Monday, April 24, 2006

“Living your dream is a full-time job”

Our beautiful rock star friends—the Kents—were describing their tour schedule and Seth said something that struck me. “Just because you’re living your dream doesn’t mean that it doesn’t feel like a full time-job.” The funny thing about living your dream is that you don’t morph into a superhero with superhuman powers. When I dreampt about the dream job I was my dream self while I worked it. Instead I have the same limitations and shortcomings that I had before.

The past few weeks I’ve been learning about empowering rather than taking power. I say learning because it sounds more positive than saying I’ve been making lots of mistakes--which is closer to the truth. I’ve acted way too American in several instances when I should have been more sensitive, should have been slower to speak and quicker to listen. My colleagues have been patient while I try to get my foot out of my mouth—a place--I’m afraid I put it too often. I’m learning to stay in my role as an advisor and support efforts of a multi-cultural team. At the moment I’m enjoying the freedom of holding work with open hands. I find that when I let go of the need to control everything my inability to do so isn’t nearly as frustrating. I did yoga during lunch, so we’ll see how long this moment lasts.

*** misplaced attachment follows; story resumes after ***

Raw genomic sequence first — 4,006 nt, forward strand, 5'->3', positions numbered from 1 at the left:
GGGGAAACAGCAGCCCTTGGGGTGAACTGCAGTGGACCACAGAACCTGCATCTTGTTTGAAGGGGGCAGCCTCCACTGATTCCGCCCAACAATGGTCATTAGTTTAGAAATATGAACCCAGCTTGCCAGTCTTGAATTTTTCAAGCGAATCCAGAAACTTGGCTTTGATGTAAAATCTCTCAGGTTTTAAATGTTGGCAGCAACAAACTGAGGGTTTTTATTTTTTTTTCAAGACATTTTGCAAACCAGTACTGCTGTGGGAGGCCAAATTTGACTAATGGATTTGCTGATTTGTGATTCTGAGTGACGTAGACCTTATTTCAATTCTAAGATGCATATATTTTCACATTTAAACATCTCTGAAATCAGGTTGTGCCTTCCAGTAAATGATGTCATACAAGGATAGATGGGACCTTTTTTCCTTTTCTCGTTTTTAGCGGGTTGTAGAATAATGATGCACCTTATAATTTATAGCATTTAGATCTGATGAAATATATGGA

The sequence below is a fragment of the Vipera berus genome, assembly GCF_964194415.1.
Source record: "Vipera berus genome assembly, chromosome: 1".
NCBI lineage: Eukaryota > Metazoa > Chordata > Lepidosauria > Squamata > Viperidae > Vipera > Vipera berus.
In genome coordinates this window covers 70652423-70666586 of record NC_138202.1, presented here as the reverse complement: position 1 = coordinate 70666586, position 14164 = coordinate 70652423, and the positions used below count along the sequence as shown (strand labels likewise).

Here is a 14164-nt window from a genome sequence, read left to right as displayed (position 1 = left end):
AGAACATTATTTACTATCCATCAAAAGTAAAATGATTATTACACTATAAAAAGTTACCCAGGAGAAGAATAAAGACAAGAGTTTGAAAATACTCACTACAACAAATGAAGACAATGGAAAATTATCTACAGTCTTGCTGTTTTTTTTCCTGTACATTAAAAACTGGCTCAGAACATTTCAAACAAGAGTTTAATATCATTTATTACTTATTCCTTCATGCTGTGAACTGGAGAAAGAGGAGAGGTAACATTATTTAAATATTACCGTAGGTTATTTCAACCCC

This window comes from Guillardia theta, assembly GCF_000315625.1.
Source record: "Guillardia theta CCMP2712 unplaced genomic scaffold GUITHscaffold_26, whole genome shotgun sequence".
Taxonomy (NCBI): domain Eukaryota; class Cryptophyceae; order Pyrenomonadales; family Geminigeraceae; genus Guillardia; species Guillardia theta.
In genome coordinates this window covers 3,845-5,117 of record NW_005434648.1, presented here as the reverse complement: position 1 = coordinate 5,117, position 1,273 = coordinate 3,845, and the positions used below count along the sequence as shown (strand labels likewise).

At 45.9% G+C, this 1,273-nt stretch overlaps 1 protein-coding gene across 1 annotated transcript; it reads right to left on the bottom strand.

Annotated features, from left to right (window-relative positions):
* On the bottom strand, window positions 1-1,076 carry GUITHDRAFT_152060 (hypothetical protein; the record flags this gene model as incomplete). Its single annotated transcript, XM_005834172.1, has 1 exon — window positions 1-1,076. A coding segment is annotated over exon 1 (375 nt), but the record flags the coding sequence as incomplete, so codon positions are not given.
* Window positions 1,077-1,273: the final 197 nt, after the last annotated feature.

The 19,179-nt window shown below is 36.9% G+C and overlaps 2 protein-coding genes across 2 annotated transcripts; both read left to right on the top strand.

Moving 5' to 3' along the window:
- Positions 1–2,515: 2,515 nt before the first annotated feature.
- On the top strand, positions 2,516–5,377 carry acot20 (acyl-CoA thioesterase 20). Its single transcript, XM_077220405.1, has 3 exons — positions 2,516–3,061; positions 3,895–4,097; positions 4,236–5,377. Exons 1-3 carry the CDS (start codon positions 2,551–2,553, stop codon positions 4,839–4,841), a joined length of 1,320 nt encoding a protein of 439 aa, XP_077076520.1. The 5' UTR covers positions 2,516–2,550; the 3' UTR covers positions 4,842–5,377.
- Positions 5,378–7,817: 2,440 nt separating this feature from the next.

Jim said...

Holly and Ben, I continue to be humbled, instructed, and enriched by the gritty truth and depth of wisdom that you are learning and teaching as you go about, going about. I hope it's a long (long!) time before you stand in the Glorious Presence, but when you do I have no doubt but that you will hear the words "well done good and faithful...and honest and real...servants". Thank you for sharing your unfolding story, and the stories of those with whom you are sharing breath; in doing so you give us all a great gift and much needed instruction in how we all should go about going about, where-ever we may be. With ever prayerful embrace, jim

Omar Basawad said...

Holly & Ben Porter - let Dan translate this for you:

Apwoyo totwal! Cheng-ngoro, abino limmo wu kunno. Ka Obanga omaro.

An amaro Lango kede Uganda totwal! Amaro Adwari. Amaro Teboke. Amaro Aloi. Amaro Omoro. Amaro Kamdini. Amaro Lira. Lango en paco! Nga pe mito paco?

Obanga bed kedwu. May God give you peace!

Anonymous said...


Would you consider adding a link to your site in May? The MCC Web site has a Photo Gallery from Uganda.

Larry Guengerich, Akron, PA

Anita said...

Hola from your former orientation buddy in Santa Cruz, Bolivia! It's been too long since I checked out your blog, but I enjoyed catching up on your lives and work.

Your statement about holding work with open hands really hit home for me. I'm going through a similar learning (i.e., mistake-making) process myself, and I was encouraged by your reflections on the subject. I too am learning the joy of caring enough to let go.